Professionalism was again high on the agenda. The 1995 Rugby World Cup marked the last gasp of the shamateurism era.

Two months after Joel Stransky kicked a drop-goal to win the Webb Ellis trophy for South Africa, the game was formally declared open.

Ireland’s opening game was the toughest going. They would play Laurie Mains’ fearsome New Zealand side, who were again beginning to slip into their groove after a period in Australia’s shadow in the early 90s. And they had a secret weapon on the wing which they were about unleash on the world.

Once more, Ireland’s preparation wasn’t the best.

The Five Nations had been humdrum but fairly standard for the era. After losing their first three matches, they had beaten Wales in a wooden spoon decider in the Cardiff Arms Park, condemning the hosts to their second ever whitewash.

Worse than that, they had shaped up for the tournament by becoming the first top-eight team (The Five and Tri Nations) to lose to Italy, slumping to a 22-12 defeat in a warm-up game in Treviso in May. It should be noted that their cause was not helped by the team bus not showing up at the hotel beforehand.

In the circumstances, Ireland’s effort against the All Blacks wasn’t bad. We started in dreamland.

Gary Halpin powered over from ten yards after steaming onto a free-kick pass from Michael Bradley. Even more memorable is what happened next.

As Halpin was hauled to his feet by his team-mates, he turned and gave the middle fingers to the New Zealand players on the line.

"Sean Fitzpatrick had been winding us up, calling us Paddies," Halpin said years later. "And I couldn’t really believe I’d actually scored a try.

"It was a rather stupid thing to do, being a teacher and all… But I dined out on it like a lord. That was when I discovered the South Africans hated the Kiwis more than anyone."

Simon Geoghegan looks for support from Jonathan Bell against New Zealand

Ireland would score another couple of tries, impressively worked efforts finished off by back rowers Dennis McBride and David Corkery.

However, in the midst of that, they shipped half a dozen down the other end with the beast on the wing running riot.

From today’s perspective, watching Jonah Lomu contemptuously shunt Irish tacklers out of the way is like looking at a modern, hulk-like professional rugby player swat away the baggy-jerseyed solicitors and doctors of yesteryear. Or else it’s like looking at a kid who’s mysteriously been planted in an age grade about three years too young for him.

He scored two tries himself and laid one on a plate for Zinzan Brooke after an astonishing run down the left wing in which he shrugged off about four attempted tackles.

Lomu had only played twice for New Zealand at that point - in the previous year’s tests against France. He hadn’t impressed in either game and the All Blacks lost both matches (the famous ‘End of the World’ try deciding the latter).

Thus it could be said that it was against Ireland that he really made his opening bow. 

For the IRFU, the tournament was regarded as a success as the Irish ground out a one-point win over Wales in Johannesburg in the final pool game to reach the last-eight. Needless to say, they would go no further. 

2007 – ‘NAM-IB-I-A. Like, hello?’

Ireland 32-17 Namibia

There are bad World Cups that elicit a sigh of disappointment. And there are bad World Cups which prompt the governing body to commission a Genesis report investigating what went wrong.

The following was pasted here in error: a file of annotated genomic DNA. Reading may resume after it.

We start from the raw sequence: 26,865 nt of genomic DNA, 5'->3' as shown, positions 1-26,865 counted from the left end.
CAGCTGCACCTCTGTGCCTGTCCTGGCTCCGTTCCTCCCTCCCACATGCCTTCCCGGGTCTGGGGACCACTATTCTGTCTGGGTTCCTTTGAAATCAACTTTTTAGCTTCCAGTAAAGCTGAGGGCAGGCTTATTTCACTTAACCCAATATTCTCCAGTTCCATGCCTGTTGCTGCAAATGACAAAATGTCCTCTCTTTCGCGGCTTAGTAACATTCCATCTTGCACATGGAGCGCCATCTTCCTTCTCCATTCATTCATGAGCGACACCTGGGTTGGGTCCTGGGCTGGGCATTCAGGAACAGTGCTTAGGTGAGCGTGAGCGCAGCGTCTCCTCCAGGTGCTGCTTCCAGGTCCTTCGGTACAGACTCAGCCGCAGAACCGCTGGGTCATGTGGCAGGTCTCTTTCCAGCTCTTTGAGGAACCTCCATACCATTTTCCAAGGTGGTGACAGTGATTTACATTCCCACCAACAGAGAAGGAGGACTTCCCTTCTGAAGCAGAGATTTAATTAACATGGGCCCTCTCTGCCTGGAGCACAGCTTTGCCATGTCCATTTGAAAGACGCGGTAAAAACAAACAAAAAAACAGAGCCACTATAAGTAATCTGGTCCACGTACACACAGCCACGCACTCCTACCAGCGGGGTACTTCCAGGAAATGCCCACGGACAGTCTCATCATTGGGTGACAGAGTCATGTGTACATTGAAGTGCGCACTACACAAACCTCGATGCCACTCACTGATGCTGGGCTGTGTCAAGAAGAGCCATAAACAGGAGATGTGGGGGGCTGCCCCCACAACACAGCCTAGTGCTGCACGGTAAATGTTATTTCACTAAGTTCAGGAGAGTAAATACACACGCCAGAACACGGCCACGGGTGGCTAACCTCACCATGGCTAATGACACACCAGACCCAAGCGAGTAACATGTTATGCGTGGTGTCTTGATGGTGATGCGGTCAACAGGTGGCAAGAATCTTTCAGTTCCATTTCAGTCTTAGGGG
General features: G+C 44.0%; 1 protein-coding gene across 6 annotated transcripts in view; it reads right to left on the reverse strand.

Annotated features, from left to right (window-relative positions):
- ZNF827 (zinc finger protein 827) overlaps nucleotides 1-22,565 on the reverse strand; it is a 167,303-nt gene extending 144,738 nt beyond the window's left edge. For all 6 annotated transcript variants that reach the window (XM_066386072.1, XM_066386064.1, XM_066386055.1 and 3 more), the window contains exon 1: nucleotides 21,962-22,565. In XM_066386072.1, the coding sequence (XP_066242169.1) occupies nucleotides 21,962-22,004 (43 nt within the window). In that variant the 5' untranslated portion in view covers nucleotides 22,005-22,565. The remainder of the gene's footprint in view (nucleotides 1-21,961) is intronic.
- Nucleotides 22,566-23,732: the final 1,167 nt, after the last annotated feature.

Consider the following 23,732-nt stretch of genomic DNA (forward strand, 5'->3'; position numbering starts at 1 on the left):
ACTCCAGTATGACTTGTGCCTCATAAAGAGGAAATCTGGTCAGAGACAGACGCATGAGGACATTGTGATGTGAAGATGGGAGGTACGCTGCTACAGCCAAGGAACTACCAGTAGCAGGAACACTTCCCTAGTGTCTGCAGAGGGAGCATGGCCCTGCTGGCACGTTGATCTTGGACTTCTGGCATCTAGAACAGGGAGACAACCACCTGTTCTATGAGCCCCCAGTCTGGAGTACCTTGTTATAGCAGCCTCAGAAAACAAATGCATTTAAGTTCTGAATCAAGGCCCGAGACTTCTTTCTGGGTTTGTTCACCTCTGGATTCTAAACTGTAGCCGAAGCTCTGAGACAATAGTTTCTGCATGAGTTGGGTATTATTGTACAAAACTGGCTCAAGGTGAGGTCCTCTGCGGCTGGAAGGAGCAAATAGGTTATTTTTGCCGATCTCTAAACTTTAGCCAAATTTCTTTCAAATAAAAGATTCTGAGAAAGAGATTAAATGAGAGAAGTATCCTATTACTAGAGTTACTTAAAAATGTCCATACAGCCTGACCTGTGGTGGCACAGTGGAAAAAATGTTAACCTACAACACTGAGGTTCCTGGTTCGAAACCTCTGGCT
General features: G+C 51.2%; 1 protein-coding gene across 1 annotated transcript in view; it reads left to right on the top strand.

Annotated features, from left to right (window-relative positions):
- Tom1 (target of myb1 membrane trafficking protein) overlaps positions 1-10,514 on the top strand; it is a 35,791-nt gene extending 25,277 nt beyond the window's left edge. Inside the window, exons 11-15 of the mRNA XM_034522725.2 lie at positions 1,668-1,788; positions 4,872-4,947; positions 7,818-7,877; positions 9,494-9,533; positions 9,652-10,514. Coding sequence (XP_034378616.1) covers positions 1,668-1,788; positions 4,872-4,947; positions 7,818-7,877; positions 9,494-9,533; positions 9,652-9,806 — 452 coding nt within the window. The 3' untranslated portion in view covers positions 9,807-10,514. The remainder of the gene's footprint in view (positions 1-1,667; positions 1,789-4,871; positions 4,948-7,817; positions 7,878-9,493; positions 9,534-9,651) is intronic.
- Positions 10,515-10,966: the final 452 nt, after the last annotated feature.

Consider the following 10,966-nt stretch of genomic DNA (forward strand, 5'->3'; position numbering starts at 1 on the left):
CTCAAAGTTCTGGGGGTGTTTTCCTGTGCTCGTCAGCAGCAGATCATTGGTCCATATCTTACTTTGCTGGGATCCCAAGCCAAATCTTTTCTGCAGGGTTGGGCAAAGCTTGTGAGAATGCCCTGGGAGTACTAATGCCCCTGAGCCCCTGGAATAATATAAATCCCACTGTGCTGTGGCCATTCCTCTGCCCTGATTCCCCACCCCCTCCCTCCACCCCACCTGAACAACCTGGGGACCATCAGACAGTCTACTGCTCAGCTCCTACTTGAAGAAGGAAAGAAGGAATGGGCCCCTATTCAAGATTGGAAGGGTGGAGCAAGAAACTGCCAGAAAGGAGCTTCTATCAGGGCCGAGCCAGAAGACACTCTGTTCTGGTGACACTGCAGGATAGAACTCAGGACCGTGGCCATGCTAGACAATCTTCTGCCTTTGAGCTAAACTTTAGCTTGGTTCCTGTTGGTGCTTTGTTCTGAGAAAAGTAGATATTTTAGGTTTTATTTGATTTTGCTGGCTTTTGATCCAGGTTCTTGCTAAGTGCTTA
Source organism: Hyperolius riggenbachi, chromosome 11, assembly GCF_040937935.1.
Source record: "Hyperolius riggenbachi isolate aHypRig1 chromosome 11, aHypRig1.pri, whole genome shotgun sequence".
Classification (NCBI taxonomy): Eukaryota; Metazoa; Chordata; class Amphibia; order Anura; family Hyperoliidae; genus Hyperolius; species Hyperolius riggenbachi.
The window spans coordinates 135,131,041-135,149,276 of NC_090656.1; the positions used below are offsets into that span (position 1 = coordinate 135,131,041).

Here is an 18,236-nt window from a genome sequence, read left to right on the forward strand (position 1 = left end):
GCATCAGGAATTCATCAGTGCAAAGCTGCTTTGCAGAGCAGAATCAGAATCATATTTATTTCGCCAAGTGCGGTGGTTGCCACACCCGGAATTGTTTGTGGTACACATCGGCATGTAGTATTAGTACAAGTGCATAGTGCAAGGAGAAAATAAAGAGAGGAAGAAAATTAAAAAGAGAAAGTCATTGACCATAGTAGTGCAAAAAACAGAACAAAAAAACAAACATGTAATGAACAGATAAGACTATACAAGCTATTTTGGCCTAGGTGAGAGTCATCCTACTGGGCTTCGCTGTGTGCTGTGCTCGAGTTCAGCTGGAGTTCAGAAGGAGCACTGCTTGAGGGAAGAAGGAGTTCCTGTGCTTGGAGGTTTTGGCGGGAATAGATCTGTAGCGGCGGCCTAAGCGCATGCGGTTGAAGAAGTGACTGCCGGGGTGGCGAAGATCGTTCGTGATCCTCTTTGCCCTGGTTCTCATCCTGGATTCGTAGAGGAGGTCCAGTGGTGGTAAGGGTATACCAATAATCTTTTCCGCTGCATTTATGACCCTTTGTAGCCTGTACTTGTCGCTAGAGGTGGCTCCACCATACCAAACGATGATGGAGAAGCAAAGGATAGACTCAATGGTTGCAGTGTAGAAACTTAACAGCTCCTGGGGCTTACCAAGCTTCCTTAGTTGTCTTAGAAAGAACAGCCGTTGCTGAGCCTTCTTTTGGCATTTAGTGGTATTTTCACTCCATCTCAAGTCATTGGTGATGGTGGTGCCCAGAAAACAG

The 2007 World Cup was of course the latter. One of the most hotly-anticipated World Cups from an Irish perspective turned out to be the most traumatic.

The spectre of it is invoked whenever a previously successful Irish team appears to stumble or look out of sorts in the lead-up, as we’ve seen only this summer. 

Eddie O'Sullivan was regarded as a reasonably successful Irish coach up to that point but his entire seven-year long reign wound up being blighted by that farrago. Such was the fallout that his previous few years in charge were subsequently re-framed in a harsher light. 

Despite a couple of worrying wobbles in the warm-up matches, most fans were blithely confident that Ireland would shake off the cobwebs once the real business started. 

Namibia were first up and were naturally assumed to be easy prey.

This was the height of Celtic Tiger era complacency, the Irish rugby team were used to winning and rugby had become hugely fashionable, its support base broadening massively in the early 21st century. 

A huge Irish contingent was expected and duly arrived in the south of France for the early pool games.

Ronan O'Gara is tackled 

A scratchy 32-17 win over Namibia was not what was promised. Brian O'Driscoll seemed to have set Ireland on their way with an early try, Andrew Trimble added another about ten minutes later but thereafter they got bogged down. Rather than stretching out their advantage as anticipated, Ireland actually grew worse as the game wore on. A la Mick Doyle’s team in ’87, the Namibians won the second half.  

Miriam Lord's Irish Times colour piece from Bordeaux the day after the match perhaps best captured the spirit of the time.

"The sense of affronted surprise at how things went was best summed up by a young blonde woman, calling home on her slim, pink, crystal-studded mobile phone: 'Namibia, Dad. NAM-IB-I-A. Like, hello?'"

Alas, Namibia proved to be close to the high point. A week later, during the panic stricken closing stages of the Georgia match, Irish fans would look back nostalgically on the Namibia game and realise that at least we took a bonus point. 

In the end, the losses to France and Argentina were no great surprise and one of the most hyped Irish outfits ever to leave for a World Cup exited in the group phase. 

Brian O'Driscoll, mystified like the rest of the team, offered bitter reflections in his autobiography.

"It's like we've spent the best part of four years preparing to be tested at the highest level, then some imposters have gone in and sat the examinations."